State of Ihraam

As our airplane flew over the Arabian desert towards Jeddah, an announcement was made which would seem very strange if this was any other flight. We were told that the plane would cross the sacred boundary in about twenty minutes. All the passengers had been anxiously awaiting this announcement. It meant that we had to enter the state of ‘ihraam’ soon.

Ihraam is a state that a pilgrim must be in before approaching Makkah. It literally means ‘to forbid’. In this state pilgrims forbid upon themselves things which otherwise would be allowed. For example, once pilgrims enter the state of ihraam, they can no longer clip their nails, cut or pluck their hair, have marital relations, hunt, or cut down trees. Men have to be dressed in only two pieces of un-stitched white cloth. We had already changed into our pilgrim attire before the flight, because it is impractical to do so in a crowded airplane.

miqat2

To be in a state of ihraam also means that pilgrims must be on their best behavior. They must stay away from sins, and must avoid conflict at virtually any cost. As the Qur’an instructs us: “…whoever undertakes the pilgrimage in those [months] shall, while on pilgrimage, abstain from lewd speech, from all wicked conduct, and from quarrelling; and whatever good you may do, God is aware of it. And make provision for yourselves – but, verily, the best of all provisions is God-consciousness: remain, then, conscious of Me, O you who are endowed with insight!” (Qur’an 2:197). If a pilgrim slips and violates any of the conditions of ihraam their Hajj could become invalid unless they repent, and pay to feed needy people.

Jeddah airport

Our flight landed in Jeddah on the afternoon of Dec 27, 2005. This city of about 4 million residents is on the shore of the Red Sea, and is close to Makkah. It has been the main gateway for Haajis since about 1400 years. In the past, all the pilgrims arriving by ship landed at the Jeddah sea port. Today only a small proportion of Haajis arrive by ship – most of them from Egypt and Sudan, which are just across the Red Sea. The vast majority of pilgrims fly into Jeddah’s expansive international airport.

Jeddah’s airport is unique in that it has an entire terminal building dedicated for pilgrims. Moreover, the Hajj terminal is unique in the way it operates. Airplanes are parked on the tarmac, and passengers board buses which take them to one of dozens of waiting rooms in the terminal building. These waiting rooms have bathrooms and rows of chairs, so passengers arriving after flying for many hours can relax a bit.

Groups upon groups of pilgrims enter and leave these waiting rooms in a steady stream. They wait in these rooms until an immigration officer calls passengers from a particular flight to line up at immigration counters. This system works very well, because the number of pilgrims flying into Jeddah airport around Hajj time is so large that if all passengers stood in line for immigration as soon as they disembarked, they would have to stand for hours.

After pilgrims collect their luggage and go through customs, they exit the main terminal building and walk into an enormous open space with a roof which is shaped like tents. This area is also unique to the Hajj terminal at Jeddah airport. It is divided into seven color-coded sections. Each color corresponds to a particular region of the world, and all Haajis must go to the section that their country of departure falls under.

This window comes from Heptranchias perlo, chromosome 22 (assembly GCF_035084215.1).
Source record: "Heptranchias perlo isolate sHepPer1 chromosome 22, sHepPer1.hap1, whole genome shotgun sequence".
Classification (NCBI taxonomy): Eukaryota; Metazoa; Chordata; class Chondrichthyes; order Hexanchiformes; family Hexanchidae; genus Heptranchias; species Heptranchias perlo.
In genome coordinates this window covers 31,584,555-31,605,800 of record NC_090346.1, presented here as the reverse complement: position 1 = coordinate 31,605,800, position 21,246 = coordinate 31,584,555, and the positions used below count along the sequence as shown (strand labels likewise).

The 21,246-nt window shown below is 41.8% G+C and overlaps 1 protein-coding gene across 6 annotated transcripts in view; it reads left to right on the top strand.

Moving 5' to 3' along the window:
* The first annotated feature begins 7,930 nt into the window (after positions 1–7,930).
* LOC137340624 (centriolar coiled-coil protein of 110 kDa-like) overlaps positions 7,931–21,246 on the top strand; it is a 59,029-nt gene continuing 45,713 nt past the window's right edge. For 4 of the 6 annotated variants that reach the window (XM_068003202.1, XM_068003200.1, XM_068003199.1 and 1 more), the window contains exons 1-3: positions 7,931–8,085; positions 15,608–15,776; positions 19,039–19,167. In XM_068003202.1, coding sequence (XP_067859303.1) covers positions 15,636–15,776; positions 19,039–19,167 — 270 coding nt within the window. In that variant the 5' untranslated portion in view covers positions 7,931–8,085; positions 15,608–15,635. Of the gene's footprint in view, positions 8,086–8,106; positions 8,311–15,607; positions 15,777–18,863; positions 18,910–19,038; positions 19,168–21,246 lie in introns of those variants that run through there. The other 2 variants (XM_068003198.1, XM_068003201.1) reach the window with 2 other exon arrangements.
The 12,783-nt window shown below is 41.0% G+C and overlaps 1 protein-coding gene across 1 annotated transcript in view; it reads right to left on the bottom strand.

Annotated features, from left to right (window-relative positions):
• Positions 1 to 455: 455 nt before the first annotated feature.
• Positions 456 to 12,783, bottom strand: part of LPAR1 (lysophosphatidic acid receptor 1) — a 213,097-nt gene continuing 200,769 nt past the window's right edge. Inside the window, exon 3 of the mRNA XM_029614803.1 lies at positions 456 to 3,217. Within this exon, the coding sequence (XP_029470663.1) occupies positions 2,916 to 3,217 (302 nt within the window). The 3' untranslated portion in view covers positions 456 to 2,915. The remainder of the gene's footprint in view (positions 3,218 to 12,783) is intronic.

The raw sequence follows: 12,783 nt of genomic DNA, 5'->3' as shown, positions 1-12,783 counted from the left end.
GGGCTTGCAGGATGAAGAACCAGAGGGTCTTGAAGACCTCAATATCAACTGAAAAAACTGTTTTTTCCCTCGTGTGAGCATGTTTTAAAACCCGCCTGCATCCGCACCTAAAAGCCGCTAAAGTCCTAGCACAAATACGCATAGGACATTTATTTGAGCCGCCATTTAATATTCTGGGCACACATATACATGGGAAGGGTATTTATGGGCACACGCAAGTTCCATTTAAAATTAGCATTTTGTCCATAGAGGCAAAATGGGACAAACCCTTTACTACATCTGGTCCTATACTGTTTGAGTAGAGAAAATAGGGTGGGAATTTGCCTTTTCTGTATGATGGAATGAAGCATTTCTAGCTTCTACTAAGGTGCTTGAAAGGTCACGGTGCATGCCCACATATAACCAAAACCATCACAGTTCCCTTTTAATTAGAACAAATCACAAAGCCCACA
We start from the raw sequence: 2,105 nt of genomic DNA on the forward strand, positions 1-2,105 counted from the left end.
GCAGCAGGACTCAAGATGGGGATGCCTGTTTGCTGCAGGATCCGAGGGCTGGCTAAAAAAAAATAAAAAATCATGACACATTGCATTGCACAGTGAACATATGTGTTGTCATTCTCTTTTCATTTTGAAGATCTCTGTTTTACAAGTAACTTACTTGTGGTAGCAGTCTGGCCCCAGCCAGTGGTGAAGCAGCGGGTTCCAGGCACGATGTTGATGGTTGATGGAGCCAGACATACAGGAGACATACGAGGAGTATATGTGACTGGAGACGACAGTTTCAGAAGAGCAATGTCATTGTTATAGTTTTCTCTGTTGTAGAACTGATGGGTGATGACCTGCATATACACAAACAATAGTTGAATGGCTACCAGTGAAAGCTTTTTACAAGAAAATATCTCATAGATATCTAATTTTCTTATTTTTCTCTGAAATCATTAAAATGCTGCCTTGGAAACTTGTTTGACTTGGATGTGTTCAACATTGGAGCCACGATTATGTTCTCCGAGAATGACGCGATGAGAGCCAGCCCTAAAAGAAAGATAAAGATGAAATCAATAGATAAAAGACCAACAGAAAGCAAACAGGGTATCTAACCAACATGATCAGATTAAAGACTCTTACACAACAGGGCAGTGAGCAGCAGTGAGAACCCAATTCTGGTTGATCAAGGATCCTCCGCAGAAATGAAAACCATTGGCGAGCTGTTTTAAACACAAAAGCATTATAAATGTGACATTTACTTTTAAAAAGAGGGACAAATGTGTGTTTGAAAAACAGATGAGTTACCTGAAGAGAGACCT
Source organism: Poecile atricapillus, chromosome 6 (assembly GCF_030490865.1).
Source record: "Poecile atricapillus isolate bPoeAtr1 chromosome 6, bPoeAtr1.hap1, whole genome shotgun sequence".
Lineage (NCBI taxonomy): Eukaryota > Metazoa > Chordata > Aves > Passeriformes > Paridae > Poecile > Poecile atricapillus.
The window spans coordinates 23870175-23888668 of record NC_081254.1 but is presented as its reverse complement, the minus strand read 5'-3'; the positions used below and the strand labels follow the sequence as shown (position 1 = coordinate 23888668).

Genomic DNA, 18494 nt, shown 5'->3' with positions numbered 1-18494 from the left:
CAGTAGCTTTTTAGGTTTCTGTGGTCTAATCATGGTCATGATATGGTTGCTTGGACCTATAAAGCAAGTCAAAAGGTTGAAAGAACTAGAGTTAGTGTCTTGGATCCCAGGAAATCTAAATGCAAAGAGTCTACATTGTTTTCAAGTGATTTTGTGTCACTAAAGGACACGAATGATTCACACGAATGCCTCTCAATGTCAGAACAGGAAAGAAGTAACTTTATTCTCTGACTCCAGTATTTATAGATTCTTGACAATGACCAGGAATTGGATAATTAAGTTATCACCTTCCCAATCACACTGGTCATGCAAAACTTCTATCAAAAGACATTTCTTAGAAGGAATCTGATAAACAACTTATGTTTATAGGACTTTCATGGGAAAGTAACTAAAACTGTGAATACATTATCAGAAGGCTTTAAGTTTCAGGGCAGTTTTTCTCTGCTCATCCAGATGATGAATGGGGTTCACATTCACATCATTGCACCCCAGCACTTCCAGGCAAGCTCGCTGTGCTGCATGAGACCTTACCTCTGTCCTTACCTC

Hajj-terminal

KAAirport-NT

Here passengers wait for buses to take them to Mecca. All the typical airport facilities are available in this area, but being here is a test of one’s patience, because the wait for a bus could be many hours long. It’s not that there is a shortage of buses. On the contrary, empty buses are lined up on the road. It’s just that getting pilgrims and all their luggage on to these buses becomes the bottle neck in the system. Somewhat like going to the pharmacy and waiting half an hour to get a prescription filled.

The battle ahead

It was while waiting for the bus that my attention shifted to the people around me. I felt like we were all going to take part in a great battle. The scene was right out of some Hollywood war movie – One airplane after another bringing in troops. The huge expansive base bustling with activity. Hungry and tired troops being fed at mess halls. Columns of soldiers marching here and there; wearing the same uniform but with different regimental flags. Veterans giving the young recruits advice and comforting words. Buses taking the troops and their gear to the battle front. Sergeants leading their squads in singing the army’s anthem, “Labbaik Allahumma labbaik, labbaika la shareeka laka labbaik…” (Here I am at Your service O Lord, here I am. Here I am at Your service, You have no partner, here I am at Your service. For You alone is All Praise and All Grace, and for You alone is The Sovereignty. You have no partner).

The difference between the scene I had witnessed at Jeddah airport and a Hollywood war movie was that all us pilgrims had gathered for a metaphorical battle. Rather than sacrificing our blood and our lives, we were all sacrificing our wealth, our time, and our comfort. Rather than fighting for honor, country, and justice; we were struggling to gain God-consciousness. We were there to fight against our own vain desires and rebellious tendencies rather than against a physical enemy.

To be continued…